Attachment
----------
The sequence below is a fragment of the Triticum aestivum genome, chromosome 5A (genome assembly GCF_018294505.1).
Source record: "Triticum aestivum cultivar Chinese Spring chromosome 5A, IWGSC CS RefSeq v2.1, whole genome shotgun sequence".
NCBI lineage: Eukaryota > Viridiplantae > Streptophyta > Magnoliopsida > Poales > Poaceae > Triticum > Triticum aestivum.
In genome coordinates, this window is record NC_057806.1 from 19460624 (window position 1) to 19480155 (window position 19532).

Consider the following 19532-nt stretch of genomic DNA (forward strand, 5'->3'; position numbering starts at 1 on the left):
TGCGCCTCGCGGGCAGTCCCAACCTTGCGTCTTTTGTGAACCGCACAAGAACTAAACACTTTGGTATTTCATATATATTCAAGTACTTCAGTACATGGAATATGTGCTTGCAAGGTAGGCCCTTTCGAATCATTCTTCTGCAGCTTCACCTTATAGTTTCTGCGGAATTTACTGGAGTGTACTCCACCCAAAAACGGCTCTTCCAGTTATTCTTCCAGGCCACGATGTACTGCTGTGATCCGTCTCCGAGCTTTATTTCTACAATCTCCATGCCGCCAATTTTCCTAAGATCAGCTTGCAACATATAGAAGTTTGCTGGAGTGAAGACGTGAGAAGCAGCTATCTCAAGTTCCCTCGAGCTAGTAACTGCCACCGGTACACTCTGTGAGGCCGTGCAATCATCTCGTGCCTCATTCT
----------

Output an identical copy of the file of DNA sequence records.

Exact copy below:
The sequence below is a fragment of the Triticum aestivum genome, chromosome 5A (genome assembly GCF_018294505.1).
Source record: "Triticum aestivum cultivar Chinese Spring chromosome 5A, IWGSC CS RefSeq v2.1, whole genome shotgun sequence".
NCBI lineage: Eukaryota > Viridiplantae > Streptophyta > Magnoliopsida > Poales > Poaceae > Triticum > Triticum aestivum.
In genome coordinates, this window is record NC_057806.1 from 19460624 (window position 1) to 19480155 (window position 19532).

Consider the following 19532-nt stretch of genomic DNA (forward strand, 5'->3'; position numbering starts at 1 on the left):
TGCGCCTCGCGGGCAGTCCCAACCTTGCGTCTTTTGTGAACCGCACAAGAACTAAACACTTTGGTATTTCATATATATTCAAGTACTTCAGTACATGGAATATGTGCTTGCAAGGTAGGCCCTTTCGAATCATTCTTCTGCAGCTTCACCTTATAGTTTCTGCGGAATTTACTGGAGTGTACTCCACCCAAAAACGGCTCTTCCAGTTATTCTTCCAGGCCACGATGTACTGCTGTGATCCGTCTCCGAGCTTTATTTCTACAATCTCCATGCCGCCAATTTTCCTAAGATCAGCTTGCAACATATAGAAGTTTGCTGGAGTGAAGACGTGAGAAGCAGCTATCTCAAGTTCCCTCGAGCTAGTAACTGCCACCGGTACACTCTGTGAGGCCGTGCAATCATCTCGTGCCTCATTCT